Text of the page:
NASA launches Psyche on mission to study unusual asteroid

The mission will explore a metal-rich asteroid that might reveal the early planetary building blocks of our solar system.
By | Published: October 13, 2023

UPDATE: NASA launched the Psyche spacecraft at 10:19 am EDT on Oct. 13 at Kennedy Space Center in Florida. The original launch was delayed because of inclement weather.

Psyche’s goal is to perform 21 months of science, visiting the strange, metallic asteroid that bears the same name. Asteroid 16 Psyche orbits the main belt between Mars and Jupiter. This metal-rich object in particular has sparked interest because it may be the missing link in scientists’ understanding of the formation of our solar system’s planets. Scientists suspect it might be the exposed nickel-iron core of a planetesimal (an early planetary building block).

Studying such a planetesimal would it gives researchers a look inside the terrestrial planets. Because actually visiting a rocky planet’s metal core is impossible, the Psyche mission offers an excellent substitution. Alternatively, even if the asteroid is not an exposed core, its unique metallic composition could mean it’s an even stranger object than previously thought.

Rocky beginnings

The launch comes after the Psyche mission was delayed when NASA missed its 2022 launch window. In a previous press release, NASA stated the agency did not have enough time to complete the testing needed before the launch period.

The missed deadline resulted in an investigation into the cause by an Independent Review Board (IRB). The IRB later reported that contributors to the delay — many of which were due to or exacerbated by the pandemic — included software issues, late software delivery, communication failures between staff members and management, and staffing issues. The report also stated that many of the shortcomings were not unique to the mission but a reflection of broader institutional issues at JPL.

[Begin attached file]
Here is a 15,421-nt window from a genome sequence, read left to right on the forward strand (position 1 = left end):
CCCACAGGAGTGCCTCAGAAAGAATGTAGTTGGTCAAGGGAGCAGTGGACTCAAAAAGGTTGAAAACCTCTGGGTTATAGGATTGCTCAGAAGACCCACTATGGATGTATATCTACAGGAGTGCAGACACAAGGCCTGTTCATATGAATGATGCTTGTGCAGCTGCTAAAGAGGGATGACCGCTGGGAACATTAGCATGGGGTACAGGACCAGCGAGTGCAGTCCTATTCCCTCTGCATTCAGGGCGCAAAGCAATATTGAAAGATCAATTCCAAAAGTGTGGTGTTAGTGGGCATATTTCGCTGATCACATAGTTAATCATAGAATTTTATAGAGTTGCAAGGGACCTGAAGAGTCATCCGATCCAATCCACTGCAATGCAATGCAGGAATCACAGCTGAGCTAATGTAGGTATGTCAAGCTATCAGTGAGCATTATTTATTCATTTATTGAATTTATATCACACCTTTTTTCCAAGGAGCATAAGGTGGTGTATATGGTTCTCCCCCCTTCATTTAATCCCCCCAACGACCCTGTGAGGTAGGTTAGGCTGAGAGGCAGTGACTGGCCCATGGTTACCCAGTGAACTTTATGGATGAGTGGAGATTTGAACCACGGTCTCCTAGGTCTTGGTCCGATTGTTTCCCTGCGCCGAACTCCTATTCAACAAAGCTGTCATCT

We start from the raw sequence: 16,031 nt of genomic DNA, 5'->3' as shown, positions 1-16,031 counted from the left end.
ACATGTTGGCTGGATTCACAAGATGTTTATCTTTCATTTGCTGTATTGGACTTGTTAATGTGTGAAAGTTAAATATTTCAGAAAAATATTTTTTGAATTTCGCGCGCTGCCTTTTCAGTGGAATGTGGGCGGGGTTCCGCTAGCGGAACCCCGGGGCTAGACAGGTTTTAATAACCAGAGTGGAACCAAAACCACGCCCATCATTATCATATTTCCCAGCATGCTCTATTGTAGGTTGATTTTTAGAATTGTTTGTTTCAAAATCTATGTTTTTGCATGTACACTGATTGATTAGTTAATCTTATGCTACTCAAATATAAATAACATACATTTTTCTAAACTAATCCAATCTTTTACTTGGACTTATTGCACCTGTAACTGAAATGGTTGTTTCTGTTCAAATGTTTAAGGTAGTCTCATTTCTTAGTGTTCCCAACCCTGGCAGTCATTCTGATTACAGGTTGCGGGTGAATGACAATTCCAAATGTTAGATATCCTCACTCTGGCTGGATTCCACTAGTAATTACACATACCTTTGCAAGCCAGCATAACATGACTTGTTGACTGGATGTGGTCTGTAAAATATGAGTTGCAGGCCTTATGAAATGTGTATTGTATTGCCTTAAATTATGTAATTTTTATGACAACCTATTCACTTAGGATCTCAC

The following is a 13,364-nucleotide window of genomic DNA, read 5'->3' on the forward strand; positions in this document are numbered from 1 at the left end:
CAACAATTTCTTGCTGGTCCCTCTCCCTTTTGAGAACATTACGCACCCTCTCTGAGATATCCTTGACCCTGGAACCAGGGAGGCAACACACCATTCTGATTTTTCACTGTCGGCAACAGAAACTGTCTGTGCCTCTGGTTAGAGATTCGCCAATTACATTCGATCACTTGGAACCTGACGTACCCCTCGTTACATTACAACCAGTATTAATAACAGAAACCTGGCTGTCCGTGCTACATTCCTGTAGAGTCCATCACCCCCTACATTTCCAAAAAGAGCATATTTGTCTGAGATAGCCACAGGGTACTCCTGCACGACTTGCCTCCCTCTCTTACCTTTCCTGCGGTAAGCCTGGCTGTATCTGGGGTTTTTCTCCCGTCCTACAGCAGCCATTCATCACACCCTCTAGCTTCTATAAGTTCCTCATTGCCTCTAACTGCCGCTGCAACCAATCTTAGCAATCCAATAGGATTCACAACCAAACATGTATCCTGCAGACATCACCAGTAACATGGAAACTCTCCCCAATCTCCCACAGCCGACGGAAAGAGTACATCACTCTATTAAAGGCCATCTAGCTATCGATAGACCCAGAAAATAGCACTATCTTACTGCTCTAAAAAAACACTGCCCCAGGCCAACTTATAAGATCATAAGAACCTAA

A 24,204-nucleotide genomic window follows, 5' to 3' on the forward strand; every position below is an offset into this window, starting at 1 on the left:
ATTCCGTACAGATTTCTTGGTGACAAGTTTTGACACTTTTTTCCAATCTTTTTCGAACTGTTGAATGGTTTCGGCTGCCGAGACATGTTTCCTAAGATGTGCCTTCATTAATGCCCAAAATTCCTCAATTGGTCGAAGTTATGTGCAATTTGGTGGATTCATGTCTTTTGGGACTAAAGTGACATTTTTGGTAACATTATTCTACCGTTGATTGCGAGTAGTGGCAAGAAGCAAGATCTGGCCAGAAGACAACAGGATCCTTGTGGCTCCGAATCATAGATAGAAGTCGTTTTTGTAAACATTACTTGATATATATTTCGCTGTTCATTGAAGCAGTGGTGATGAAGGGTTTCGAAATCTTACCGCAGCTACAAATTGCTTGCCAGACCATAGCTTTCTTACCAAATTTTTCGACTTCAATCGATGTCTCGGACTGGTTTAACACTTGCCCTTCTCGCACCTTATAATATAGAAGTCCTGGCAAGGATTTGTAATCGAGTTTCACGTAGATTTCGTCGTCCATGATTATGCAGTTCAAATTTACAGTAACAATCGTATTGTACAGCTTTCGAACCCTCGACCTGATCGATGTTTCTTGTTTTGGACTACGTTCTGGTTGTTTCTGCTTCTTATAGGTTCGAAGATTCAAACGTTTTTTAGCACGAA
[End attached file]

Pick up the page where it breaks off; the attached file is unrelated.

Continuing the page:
The journey

Psyche will have a 2.2 billion-mile (3.5 billion kilometers) commute to its target, relying largely on solar-electric propulsion. Throughout the six-year journey, large solar arrays will convert sunlight into electricity that will power the spacecraft’s thrusters, which will generate electromagnetic fields to accelerate xenon atoms — Psyche’s fuel — away from the craft, moving it gently forward.

Along the way, Psyche will fly close to Mars in 2026 for a gravity assist. The spacecraft will use the Red Planet’s gravity to increase its speed and redirect itself without tapping into its limited onboard propellants. At its closest encounter with Mars, it will reach 1,900 to 2,700 miles (3,000 to 4,400 km) above the planet.

Also on its journey to Psyche, the mission will test a new high-speed optical laser communications technology called Deep Space Optical Communications (DSOC) for potential use on future solar system missions.

Once the spacecraft reaches asteroid Psyche in August 2029, it will spend nearly two years orbiting the asteroid and gathering data, eventually coming within 47 miles (76 km) of the asteroid’s surface.  

“I am ready to be ecstatic,” said Psyche principal investigator Lindy Elkins-Tanton of Arizona State University in a September 6 statement. “We all are, but we are not ecstatic yet. Let’s launch and establish communications — then we can scream, jump, and hug each other.”